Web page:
Dimmer for regular fluorescent lighting?

I have read that ordinary (straight-tube, not CFL) fluorescent lights can be dimmed to a certain extent (almost certainly not below 50%), but will an ordinary electronic dimmer (using a Triac, I think) work for this purpose? The dimmers now being promoted as specially for dimmable CFLs and LEDs are too limited in their power-handling capacity. I'm looking to dim a set of 16 x 4' tubes (four 4-tube fittings).
Perce
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On 12/31/2014 10:46 AM, Percival P. Cassidy wrote:

In a nutshell, no. The fixture needs a dimmable ballast. A non-dimmable ballast will not allow the lights to dim. Even though some lamps will dim slightly, you will drastically shorten the life of both the lamps and the ballast if you use a dimmer switch.
Many CFLs are dimmable because they have a dimmable ballast. LEDs are dimmable because of the driver (similar to a ballast). Otherwise, they would not work on a dimmer switch.
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A regular dimmer can't be used.
FWIW, I was a photographer and moved to a loft space in a downtown office building. When the space was being built out, the management insisted that there be the same quantity of two tube 48" flourescent fixtures in the suspended ceiling as there would be if the space was being used for an office.
I thought they would be way too bright but had no choice. I was right...they were way too bright for my purpose so I bitched mightily to the building management. They had the maintenance people replace one (two?) of the tubes in the fixtures with what they referred to as a "phantom" tube. I do not recall the ballasts being replaced, just the tube (and I don't recall if it was one or both tubes) but I could be wrong, it has been 40 years.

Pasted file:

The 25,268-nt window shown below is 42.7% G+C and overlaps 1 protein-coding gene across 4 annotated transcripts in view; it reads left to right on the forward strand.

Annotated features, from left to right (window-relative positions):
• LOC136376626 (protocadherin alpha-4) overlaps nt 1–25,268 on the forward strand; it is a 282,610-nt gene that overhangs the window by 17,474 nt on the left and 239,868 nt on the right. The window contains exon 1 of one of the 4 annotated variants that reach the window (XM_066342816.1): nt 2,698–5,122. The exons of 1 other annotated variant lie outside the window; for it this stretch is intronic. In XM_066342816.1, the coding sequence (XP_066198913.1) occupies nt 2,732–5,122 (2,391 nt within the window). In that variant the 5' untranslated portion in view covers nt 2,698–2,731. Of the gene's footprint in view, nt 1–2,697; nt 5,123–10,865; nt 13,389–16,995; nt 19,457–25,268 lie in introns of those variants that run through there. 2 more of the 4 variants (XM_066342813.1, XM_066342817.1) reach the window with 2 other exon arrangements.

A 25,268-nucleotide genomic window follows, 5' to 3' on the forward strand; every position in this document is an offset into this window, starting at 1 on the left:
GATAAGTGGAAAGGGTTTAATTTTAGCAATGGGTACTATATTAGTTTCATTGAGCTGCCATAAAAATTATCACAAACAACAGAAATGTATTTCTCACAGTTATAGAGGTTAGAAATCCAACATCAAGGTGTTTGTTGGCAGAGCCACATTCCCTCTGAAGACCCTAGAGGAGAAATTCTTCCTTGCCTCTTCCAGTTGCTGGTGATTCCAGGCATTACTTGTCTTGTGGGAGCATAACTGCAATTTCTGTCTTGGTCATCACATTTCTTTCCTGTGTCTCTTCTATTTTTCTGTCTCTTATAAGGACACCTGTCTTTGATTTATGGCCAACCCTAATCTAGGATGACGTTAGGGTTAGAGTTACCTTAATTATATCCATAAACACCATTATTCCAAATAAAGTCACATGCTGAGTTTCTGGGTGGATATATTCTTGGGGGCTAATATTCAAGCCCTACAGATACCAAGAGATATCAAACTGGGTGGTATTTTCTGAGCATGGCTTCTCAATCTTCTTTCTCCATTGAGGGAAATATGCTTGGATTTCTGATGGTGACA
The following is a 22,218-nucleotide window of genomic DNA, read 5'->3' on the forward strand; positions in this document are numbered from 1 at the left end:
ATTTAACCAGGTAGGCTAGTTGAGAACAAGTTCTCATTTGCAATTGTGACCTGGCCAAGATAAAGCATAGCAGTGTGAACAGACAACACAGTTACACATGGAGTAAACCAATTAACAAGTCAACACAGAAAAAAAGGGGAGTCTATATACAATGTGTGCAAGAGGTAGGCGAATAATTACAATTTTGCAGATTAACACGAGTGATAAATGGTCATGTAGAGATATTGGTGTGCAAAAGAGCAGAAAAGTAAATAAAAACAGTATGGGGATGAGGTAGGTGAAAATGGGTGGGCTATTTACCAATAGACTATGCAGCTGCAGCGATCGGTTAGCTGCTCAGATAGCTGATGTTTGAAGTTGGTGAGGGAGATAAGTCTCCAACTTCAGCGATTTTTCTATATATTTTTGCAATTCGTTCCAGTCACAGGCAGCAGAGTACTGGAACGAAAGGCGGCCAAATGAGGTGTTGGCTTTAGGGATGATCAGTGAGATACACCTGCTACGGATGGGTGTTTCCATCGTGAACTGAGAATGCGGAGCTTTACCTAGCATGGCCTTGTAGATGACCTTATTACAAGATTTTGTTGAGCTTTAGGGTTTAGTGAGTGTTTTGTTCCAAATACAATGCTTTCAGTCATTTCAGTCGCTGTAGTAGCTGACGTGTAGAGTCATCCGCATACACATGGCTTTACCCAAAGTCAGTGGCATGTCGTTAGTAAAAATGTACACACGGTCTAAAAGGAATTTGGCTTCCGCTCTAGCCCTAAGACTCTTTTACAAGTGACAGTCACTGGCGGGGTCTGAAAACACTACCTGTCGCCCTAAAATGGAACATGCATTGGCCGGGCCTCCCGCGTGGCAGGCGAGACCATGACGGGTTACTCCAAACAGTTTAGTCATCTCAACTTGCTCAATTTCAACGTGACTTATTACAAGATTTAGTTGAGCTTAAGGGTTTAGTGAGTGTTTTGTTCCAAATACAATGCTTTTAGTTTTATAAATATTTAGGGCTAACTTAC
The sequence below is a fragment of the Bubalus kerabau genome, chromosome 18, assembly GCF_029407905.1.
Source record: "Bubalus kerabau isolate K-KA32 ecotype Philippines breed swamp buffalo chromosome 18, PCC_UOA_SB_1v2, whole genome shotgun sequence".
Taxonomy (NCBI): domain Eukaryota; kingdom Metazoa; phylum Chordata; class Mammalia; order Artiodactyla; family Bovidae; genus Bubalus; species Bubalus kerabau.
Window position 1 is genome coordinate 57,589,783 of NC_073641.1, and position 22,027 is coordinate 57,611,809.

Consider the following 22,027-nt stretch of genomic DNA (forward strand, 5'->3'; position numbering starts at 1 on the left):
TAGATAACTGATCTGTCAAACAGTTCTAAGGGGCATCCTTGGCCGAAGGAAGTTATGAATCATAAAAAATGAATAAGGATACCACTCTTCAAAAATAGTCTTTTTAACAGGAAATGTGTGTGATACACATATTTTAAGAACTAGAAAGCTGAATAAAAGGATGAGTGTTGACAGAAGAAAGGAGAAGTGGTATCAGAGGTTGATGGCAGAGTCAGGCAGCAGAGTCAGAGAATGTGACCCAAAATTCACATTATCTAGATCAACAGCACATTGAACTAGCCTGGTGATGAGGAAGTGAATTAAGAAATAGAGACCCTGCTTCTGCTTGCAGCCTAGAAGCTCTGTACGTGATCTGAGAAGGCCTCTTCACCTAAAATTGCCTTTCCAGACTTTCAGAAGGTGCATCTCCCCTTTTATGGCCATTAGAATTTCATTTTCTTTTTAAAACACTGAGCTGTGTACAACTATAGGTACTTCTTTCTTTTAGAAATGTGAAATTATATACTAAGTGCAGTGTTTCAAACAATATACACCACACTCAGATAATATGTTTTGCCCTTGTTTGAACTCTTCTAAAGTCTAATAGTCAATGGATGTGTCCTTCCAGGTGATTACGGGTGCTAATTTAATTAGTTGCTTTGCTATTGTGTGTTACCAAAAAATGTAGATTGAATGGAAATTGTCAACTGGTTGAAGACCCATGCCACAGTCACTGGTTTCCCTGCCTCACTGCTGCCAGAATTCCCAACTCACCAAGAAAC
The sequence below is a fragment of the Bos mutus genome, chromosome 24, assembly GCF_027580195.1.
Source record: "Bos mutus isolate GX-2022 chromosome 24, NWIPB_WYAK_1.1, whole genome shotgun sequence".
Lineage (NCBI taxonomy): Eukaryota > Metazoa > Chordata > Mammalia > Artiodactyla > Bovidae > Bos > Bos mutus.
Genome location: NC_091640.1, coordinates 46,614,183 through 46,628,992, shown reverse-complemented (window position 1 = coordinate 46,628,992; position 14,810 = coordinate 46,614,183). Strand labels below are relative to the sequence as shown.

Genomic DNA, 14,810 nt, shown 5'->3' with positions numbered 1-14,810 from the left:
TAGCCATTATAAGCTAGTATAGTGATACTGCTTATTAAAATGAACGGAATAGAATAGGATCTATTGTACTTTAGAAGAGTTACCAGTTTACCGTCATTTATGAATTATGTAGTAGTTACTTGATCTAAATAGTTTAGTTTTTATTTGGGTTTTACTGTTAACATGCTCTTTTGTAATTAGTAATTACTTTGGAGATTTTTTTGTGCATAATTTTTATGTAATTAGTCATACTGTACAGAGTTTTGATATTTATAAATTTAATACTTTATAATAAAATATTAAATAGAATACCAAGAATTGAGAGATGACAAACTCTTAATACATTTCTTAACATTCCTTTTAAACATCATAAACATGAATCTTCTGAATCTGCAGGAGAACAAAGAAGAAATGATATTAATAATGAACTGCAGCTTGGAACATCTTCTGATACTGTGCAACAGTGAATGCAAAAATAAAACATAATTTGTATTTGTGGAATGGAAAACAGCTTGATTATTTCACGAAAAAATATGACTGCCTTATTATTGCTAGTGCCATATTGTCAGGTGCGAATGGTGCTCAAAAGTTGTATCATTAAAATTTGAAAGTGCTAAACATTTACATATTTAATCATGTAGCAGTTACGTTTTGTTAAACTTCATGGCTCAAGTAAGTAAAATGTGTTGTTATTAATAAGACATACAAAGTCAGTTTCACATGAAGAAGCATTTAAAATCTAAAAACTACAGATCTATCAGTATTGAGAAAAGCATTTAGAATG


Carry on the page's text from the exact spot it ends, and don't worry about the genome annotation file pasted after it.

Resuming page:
The result was markedly reduced light; not variable, just dimmer.
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On 12/31/2014 2:01 PM, dadiOH wrote:

Phantom tubes are plain glass tubes with a bi-pin base to fit fluorescent fixtures and a wire conductor in the center of the tube. They produce no light and draw no power, but allow the fixture wiring and ballasts to be untouched. This allows only one lamp to illuminate, thus, reducing light output and dimming the room and/or area, depending on how many are replaced.
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wrote:

This must be why they call you Meanie

And this too. Shame, shame.

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A dimming ballast has to be used. The reason is that the voltage applied to the lamps has to be kept high enough to keep the lamps on while the lamp current is varied.
TK
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